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anonymous

  • 5 years ago

y=4x x+y=5

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  1. anonymous
    • 5 years ago
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    hello

  2. anonymous
    • 5 years ago
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    this is a classic "substituion" problem

  3. anonymous
    • 5 years ago
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    the idea is that you want to take the value of a variable from one equation, and "substitute" that into the other

  4. anonymous
    • 5 years ago
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    since you have two unknowns, you need two equations - which you have

  5. anonymous
    • 5 years ago
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    so let's take y=4x and substitute it into the second equation

  6. anonymous
    • 5 years ago
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    so x+y = 5 becomes x + (4x) = 5 (I just replaced y in the second equation with what the first equation asserted y to be)

  7. anonymous
    • 5 years ago
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    that is called subsitution

  8. anonymous
    • 5 years ago
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    so x+4x =5, 5x=5, and now divide both sides by 5 for the answer

  9. anonymous
    • 5 years ago
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    so x = 1

  10. anonymous
    • 5 years ago
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    now that you have x, you can substitute that back into either equation to get the value of y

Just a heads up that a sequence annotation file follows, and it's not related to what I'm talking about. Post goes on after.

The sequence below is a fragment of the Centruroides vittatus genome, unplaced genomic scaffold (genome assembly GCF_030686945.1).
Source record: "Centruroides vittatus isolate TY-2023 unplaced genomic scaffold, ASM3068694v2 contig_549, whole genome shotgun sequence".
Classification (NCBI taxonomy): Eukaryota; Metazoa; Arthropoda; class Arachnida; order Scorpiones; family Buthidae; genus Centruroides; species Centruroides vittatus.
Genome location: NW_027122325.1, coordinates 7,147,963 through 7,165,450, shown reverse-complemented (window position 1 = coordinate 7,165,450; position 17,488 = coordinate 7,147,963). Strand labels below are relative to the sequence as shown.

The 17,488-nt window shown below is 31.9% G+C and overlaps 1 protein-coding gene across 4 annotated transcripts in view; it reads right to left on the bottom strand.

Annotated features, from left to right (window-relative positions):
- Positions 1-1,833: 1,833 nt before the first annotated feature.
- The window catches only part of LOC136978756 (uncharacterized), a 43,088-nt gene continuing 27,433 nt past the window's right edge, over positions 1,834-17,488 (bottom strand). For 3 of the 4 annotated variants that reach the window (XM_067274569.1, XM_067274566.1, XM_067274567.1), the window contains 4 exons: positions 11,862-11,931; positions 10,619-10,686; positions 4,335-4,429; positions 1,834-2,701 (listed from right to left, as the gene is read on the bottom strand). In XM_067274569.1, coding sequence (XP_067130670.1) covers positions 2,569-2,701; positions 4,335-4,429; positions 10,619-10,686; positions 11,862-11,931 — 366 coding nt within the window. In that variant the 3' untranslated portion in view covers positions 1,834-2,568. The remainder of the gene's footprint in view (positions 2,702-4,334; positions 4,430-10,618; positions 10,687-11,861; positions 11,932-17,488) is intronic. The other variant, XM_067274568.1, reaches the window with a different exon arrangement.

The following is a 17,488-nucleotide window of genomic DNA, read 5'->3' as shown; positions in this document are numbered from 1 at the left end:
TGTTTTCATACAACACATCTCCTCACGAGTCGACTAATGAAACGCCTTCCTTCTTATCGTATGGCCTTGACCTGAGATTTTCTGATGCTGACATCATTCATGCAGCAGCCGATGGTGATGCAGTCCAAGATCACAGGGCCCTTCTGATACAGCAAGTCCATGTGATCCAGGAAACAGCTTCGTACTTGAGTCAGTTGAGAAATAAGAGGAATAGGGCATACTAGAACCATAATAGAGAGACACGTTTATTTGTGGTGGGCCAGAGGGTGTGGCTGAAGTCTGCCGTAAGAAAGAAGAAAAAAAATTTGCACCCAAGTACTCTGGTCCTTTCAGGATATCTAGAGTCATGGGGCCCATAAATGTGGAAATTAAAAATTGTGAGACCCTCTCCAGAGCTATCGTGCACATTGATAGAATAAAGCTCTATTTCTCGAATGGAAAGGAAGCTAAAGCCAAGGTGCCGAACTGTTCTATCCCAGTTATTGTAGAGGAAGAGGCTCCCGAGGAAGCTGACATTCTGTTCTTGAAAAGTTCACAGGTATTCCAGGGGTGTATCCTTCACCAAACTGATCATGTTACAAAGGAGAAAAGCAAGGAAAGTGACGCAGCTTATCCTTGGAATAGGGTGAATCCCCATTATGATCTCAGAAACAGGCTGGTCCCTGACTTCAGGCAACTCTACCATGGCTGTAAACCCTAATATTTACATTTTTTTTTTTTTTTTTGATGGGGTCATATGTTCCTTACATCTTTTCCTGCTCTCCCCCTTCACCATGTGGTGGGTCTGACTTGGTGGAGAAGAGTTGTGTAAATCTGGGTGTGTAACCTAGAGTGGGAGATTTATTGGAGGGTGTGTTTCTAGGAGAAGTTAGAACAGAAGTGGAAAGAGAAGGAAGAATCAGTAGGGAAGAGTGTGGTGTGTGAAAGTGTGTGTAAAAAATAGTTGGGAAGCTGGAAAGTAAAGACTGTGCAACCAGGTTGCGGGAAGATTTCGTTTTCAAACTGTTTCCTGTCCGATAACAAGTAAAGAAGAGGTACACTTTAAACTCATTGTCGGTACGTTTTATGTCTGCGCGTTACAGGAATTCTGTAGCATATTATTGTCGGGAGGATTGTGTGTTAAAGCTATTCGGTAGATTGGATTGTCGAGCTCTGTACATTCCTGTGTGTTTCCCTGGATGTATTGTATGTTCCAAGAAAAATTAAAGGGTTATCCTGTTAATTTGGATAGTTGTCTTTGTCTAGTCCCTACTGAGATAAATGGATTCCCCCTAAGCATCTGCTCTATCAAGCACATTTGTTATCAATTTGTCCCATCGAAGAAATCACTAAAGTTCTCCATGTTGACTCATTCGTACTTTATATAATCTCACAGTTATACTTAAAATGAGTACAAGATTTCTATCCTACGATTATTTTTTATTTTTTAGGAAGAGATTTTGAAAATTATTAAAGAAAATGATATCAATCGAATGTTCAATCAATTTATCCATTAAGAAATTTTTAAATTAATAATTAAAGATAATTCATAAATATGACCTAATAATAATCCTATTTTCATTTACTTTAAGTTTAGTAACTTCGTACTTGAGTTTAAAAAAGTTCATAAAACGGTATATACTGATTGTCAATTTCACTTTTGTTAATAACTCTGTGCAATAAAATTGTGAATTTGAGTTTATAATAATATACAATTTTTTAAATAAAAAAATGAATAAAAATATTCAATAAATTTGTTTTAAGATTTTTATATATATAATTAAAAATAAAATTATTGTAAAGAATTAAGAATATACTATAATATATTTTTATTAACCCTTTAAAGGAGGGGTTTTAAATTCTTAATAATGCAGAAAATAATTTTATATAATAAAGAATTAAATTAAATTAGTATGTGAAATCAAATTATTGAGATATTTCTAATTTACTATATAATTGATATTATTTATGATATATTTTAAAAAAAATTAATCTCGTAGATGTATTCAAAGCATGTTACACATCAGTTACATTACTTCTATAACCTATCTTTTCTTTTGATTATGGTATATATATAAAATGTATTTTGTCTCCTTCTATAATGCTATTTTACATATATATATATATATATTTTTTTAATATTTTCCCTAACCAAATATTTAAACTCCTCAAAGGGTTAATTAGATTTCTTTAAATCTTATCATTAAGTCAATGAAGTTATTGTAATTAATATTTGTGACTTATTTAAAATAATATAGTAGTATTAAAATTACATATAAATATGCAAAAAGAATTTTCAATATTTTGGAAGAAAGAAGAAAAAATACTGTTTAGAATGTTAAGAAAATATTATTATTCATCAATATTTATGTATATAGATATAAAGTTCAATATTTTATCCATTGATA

11. anonymous
    • 5 years ago
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    so x+y = 5, and I know that x=1. so 1+y=5, 1-1+y = 5-1, y=4 (subtract 1 from both sides)

  12. anonymous
    • 5 years ago
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    i got up to x=1 then got confused on Y

  13. anonymous
    • 5 years ago
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    ok great

  14. anonymous
    • 5 years ago
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    well, think of x=1 as just another piece of information you now have, along with the original equations

  15. anonymous
    • 5 years ago
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    so if x+y = 5 , and I already know x=1, then I can substitute the value of x in that first equation with what I know to be true

  16. anonymous
    • 5 years ago
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    so 1 + y = 5

  17. anonymous
    • 5 years ago
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    and then y=4

  18. anonymous
    • 5 years ago
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    you can always check your work at the end of these problems too

  19. anonymous
    • 5 years ago
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    plug in 4x for y x+4x=5 5x=5 5 divided by 5 = 1

  20. anonymous
    • 5 years ago
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    so our guess is that x = 1, and y = 4

  21. anonymous
    • 5 years ago
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    if you stick those back into the original equations, do they hold true?

  22. anonymous
    • 5 years ago
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    yes

  23. anonymous
    • 5 years ago
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    if they do, then you know you did it right

  24. anonymous
    • 5 years ago
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    ok. got it. thank u

  25. anonymous
    • 5 years ago
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    np!

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